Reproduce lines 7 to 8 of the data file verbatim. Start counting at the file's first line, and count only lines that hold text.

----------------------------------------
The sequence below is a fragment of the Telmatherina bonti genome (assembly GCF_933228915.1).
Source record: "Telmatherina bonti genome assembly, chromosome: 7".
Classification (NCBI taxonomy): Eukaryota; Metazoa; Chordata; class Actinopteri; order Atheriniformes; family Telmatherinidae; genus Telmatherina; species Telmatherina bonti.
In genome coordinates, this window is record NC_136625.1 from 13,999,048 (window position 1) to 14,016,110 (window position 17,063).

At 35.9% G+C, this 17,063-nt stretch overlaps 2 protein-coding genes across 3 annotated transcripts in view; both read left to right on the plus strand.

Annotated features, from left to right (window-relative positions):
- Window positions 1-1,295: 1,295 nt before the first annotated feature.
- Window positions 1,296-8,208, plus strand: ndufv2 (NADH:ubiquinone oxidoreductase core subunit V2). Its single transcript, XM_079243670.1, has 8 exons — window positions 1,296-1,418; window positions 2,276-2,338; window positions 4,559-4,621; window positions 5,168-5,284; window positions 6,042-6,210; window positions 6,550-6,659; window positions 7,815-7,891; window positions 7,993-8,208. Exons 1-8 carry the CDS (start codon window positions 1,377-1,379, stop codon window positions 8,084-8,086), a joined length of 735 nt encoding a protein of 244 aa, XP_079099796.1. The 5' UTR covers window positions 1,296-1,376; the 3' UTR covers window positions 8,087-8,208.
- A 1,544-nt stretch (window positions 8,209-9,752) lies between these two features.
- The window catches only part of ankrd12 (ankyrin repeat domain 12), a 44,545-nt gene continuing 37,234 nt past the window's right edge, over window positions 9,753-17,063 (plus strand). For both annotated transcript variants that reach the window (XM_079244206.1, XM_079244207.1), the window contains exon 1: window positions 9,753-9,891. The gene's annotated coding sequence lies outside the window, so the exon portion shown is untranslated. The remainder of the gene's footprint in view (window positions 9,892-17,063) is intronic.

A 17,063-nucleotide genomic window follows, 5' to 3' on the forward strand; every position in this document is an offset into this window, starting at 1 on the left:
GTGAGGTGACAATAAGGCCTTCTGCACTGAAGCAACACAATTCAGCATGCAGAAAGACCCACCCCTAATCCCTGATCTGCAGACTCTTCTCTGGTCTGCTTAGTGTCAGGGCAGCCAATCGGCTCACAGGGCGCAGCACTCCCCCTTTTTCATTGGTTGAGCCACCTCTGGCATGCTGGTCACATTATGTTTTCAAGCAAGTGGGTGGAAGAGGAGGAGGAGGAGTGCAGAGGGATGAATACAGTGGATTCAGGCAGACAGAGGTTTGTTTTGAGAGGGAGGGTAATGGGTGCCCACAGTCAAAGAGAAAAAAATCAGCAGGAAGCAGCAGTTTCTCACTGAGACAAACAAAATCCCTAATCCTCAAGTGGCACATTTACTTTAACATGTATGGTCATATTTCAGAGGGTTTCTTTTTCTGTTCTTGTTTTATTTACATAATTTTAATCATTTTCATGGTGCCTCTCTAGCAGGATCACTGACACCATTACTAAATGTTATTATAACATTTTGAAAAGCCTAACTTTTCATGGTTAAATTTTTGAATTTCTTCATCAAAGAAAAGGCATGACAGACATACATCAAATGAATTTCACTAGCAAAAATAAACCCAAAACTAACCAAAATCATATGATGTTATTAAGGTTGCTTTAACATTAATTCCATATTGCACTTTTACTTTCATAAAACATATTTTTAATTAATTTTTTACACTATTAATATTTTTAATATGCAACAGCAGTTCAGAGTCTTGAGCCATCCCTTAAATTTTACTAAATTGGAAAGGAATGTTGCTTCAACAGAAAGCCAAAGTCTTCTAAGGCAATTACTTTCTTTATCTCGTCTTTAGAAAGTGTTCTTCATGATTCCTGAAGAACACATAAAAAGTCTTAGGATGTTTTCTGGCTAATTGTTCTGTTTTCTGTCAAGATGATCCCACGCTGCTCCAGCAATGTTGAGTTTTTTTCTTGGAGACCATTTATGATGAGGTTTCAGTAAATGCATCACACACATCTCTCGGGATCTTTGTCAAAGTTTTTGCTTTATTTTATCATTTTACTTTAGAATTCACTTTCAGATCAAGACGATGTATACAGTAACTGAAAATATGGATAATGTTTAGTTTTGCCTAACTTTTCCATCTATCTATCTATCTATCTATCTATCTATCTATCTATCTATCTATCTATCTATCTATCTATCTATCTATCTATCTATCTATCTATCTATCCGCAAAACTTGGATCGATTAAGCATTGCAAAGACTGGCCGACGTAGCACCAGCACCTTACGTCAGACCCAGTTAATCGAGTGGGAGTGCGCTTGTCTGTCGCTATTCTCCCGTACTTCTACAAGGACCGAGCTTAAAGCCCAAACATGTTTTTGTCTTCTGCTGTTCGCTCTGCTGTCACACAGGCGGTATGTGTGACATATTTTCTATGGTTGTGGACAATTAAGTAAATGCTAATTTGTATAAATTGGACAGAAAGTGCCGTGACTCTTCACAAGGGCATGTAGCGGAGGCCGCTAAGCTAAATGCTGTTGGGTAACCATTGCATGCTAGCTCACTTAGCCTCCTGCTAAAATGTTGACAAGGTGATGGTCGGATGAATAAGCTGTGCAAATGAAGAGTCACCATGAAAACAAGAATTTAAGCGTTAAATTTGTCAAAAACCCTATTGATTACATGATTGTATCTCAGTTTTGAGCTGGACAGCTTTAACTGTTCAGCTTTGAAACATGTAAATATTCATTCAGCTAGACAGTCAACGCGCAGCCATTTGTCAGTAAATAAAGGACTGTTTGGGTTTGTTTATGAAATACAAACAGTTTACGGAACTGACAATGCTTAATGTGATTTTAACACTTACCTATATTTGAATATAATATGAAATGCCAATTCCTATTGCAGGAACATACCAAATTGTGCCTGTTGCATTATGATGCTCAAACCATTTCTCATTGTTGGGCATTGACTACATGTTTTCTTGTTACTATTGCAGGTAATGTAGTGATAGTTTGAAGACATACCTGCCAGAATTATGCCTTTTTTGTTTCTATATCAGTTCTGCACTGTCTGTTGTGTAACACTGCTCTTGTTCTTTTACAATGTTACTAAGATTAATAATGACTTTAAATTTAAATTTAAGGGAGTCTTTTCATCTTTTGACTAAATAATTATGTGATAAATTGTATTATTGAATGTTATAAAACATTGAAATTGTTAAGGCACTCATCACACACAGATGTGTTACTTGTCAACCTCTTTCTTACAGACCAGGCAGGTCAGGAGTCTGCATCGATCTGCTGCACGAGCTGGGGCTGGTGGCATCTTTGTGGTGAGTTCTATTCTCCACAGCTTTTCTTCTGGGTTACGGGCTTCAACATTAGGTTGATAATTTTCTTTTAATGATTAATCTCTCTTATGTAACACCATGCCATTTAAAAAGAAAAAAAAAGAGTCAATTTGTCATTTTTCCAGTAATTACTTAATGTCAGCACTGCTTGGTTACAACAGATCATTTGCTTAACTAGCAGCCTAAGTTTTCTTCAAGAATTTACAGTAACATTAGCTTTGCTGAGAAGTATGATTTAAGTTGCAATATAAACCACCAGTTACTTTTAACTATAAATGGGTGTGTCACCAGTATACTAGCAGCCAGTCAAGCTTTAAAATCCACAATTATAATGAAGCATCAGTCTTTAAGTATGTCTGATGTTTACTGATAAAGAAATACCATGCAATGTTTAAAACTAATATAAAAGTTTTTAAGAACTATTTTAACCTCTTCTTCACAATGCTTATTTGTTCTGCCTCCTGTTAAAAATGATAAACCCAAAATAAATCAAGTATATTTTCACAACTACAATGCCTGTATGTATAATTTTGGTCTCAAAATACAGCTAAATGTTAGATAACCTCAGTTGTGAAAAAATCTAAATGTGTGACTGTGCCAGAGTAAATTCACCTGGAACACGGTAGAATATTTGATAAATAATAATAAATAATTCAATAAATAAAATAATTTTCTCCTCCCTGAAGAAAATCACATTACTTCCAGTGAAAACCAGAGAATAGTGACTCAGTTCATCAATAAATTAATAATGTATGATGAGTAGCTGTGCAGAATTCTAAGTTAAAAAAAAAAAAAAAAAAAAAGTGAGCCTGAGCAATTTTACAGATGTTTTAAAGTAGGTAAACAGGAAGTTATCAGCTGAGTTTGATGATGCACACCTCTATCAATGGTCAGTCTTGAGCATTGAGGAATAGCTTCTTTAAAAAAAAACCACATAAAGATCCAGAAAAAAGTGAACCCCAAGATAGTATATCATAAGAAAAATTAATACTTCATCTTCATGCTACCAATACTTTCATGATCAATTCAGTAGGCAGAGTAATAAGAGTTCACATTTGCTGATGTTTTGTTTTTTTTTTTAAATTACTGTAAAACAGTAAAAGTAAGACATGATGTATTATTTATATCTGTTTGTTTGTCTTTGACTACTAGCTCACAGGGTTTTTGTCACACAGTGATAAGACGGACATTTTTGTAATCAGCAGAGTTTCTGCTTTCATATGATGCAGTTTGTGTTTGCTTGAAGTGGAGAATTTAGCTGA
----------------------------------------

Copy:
- Window positions 1-1,295: 1,295 nt before the first annotated feature.
- Window positions 1,296-8,208, plus strand: ndufv2 (NADH:ubiquinone oxidoreductase core subunit V2). Its single transcript, XM_079243670.1, has 8 exons — window positions 1,296-1,418; window positions 2,276-2,338; window positions 4,559-4,621; window positions 5,168-5,284; window positions 6,042-6,210; window positions 6,550-6,659; window positions 7,815-7,891; window positions 7,993-8,208. Exons 1-8 carry the CDS (start codon window positions 1,377-1,379, stop codon window positions 8,084-8,086), a joined length of 735 nt encoding a protein of 244 aa, XP_079099796.1. The 5' UTR covers window positions 1,296-1,376; the 3' UTR covers window positions 8,087-8,208.